Missouri Supreme Court Strikes Down Non-Economic Damage Cap

Missouri’s top justices have ruled that the state’s law placing limits on the amount juries can award for non-economic damages in medical malpractice lawsuits is unconstitutional.

The state Supreme Court said the law — which places a $350,000 cap on non-economic damages in jury awards — violates the right to trial by jury established in the state’s constitution.

The monetary limit had been the focal point of tort reform pushed by the Republican-led Legislature and enacted by then-Gov. Matt Blunt in 2005 with the aim of reining in medical malpractice premiums for doctors and, hopefully, improving the availability of health care, the Associated Press reported.

The ruling, published on July 31, came in a case involving a baby that was born with severe brain injury due to alleged negligent health care services.

In Watts v. Cox Medical Centers, Deborah Watts alleged that her son, Naython Watts, was born with disabling brain injuries due to negligent care provided by Cox Medical Centers and its associated physicians (collectively, Cox).

At trial, a jury found in favor of Watts and assigned an award of $1.45 million in non-economic damages and $3.371 million for future medical needs.

The trial judge subsequently reduced the non-economic damage award to $350,000 as provided for in section 538.210 of state statute.

The judge also established a periodic payment schedule for the medical damages award, which called for an “immediate payment of half of all net future medical damages with the other half paid in equal annual installments over the next 50 years with an interest rate of 0.26 percent,” the Court explained.

In her appeal, Watts asserted that not only was the non-economic damage limitation unconstitutional, the judge-established payment schedule was “arbitrary and unreasonable in that it does not assure full compensation due to the low interest rate and 50-year payment schedule.”

In the first part of the complaint, the Court agreed that the non-economic damage cap “is unconstitutional to the extent that it infringes on the jury’s constitutionally protected purpose of determining the amount of damages sustained by an injured party. Such a limitation was not permitted at common law when Missouri’s constitution first was adopted in 1820 and, therefore, violates the right to trial by jury guaranteed by article I, section 22(a) of the Missouri Constitution.”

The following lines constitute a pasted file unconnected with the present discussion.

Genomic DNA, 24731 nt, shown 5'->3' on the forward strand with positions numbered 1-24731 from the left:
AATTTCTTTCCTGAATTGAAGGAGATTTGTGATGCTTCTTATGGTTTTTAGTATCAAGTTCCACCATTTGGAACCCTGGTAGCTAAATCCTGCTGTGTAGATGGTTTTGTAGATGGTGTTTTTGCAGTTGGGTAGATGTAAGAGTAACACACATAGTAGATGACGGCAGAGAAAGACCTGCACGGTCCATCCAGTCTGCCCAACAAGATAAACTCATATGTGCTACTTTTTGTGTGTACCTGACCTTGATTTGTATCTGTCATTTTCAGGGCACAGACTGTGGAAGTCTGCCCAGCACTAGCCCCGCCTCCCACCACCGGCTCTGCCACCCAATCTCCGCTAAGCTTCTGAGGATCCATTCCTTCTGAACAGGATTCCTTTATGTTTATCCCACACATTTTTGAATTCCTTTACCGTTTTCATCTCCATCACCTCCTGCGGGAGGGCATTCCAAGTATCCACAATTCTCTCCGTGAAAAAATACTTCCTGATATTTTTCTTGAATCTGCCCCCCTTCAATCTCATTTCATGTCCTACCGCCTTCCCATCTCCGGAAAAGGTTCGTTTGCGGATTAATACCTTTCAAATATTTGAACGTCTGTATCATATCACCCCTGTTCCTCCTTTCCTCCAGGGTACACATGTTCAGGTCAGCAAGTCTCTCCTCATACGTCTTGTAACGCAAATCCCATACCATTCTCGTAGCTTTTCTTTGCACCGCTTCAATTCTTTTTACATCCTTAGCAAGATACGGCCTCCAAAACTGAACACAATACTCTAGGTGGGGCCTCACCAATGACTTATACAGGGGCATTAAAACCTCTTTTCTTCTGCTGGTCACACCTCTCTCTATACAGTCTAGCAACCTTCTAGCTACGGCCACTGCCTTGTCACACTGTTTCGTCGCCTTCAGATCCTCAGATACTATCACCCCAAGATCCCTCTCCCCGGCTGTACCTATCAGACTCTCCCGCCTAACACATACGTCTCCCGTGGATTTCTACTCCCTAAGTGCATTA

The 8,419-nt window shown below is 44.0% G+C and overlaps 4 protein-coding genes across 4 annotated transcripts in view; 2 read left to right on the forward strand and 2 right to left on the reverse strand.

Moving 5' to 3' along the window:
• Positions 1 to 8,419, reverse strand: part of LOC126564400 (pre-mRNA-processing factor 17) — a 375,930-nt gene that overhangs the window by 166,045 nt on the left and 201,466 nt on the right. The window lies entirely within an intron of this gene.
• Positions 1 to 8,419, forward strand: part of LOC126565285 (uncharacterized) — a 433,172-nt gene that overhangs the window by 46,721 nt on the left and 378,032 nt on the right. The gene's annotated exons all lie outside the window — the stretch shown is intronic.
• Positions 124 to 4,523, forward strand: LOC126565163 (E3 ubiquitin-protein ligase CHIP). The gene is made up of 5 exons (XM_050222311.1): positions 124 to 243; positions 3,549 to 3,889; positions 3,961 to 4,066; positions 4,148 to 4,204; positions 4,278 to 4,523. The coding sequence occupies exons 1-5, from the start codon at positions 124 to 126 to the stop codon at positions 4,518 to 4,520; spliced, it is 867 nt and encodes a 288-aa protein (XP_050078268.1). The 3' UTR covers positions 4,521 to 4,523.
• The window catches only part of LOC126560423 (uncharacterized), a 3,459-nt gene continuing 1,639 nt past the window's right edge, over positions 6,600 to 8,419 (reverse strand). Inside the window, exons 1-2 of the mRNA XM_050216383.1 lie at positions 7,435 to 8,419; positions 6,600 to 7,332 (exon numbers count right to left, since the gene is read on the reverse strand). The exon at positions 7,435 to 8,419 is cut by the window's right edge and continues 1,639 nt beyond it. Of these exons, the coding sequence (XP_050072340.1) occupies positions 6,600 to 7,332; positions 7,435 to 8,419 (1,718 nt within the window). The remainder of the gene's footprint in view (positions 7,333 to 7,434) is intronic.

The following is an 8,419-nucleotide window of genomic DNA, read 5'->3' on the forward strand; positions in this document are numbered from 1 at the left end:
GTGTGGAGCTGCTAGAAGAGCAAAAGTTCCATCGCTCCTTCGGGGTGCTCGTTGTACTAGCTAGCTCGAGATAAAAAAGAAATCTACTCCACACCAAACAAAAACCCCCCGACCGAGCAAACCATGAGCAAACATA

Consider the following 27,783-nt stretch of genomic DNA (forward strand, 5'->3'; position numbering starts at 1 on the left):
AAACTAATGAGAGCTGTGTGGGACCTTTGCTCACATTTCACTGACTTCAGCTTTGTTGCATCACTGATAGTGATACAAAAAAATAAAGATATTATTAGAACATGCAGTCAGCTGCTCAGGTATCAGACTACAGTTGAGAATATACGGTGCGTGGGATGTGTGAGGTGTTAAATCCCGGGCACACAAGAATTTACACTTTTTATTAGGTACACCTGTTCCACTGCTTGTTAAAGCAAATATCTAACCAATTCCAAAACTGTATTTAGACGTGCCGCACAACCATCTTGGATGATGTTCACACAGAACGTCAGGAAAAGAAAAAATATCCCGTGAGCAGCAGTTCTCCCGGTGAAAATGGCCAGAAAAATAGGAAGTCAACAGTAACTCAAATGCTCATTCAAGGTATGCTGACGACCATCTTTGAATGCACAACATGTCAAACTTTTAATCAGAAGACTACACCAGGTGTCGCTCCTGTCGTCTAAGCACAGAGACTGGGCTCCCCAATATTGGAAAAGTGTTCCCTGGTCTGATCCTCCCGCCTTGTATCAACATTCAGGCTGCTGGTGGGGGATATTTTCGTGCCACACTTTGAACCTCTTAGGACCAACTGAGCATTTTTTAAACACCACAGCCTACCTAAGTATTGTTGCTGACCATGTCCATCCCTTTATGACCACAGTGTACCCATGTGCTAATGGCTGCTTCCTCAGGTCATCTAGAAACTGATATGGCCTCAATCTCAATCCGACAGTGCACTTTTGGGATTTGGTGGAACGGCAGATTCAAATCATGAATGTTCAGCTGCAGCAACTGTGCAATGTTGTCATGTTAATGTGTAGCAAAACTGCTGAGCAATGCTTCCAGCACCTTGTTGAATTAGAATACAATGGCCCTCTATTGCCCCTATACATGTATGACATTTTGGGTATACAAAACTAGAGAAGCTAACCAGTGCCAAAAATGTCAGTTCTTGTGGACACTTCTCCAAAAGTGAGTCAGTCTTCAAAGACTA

As to the payment schedule, the Court ruled that the judge did have the authority to determine how payment of the award would proceed.

However, it found that “the trial court abused its discretion in entering a periodic payment schedule pursuant to section 538.220 that did not assure full compensation due to the interest rate and 50-year payment schedule.”

The case was remanded to the trial court determine “a new periodic payment schedule that, consistent with the goal of reducing medical malpractice costs, also ensures that Naython will receive the benefit of the jury’s award for future medical care.”

At least one medical liability insurer in Missouri — Missouri Professionals Mutual (MPM) — said it had prepared for the unpredictability of a possible overturn of the non-economic damages cap by securing an additional $100 million of reinsurance. MPM said it has reinvested its surplus to fund its retrocessional reinsurance treaty.

“This decision will drastically affect payouts in Missouri,” stated Timothy H. Trout, managing director of MPM. “A payout that would have been no more than $350,000 yesterday could now be more than $1 million.”

The Court’s decision would not quickly be reversed, Trout noted. “Historically, the cycle of tort reform damage caps has taken years to resolve,” he said.

Missouri previously had an inflation-adjusted cap of $579,000 for non-economic damages in medical malpractice cases, the AP reported. The 2005 law, which lowered the amount to $350,000, applied the cap to the total amount owed by all defendants, rather than against each defendant for each act of negligence as had been permitted under the old law.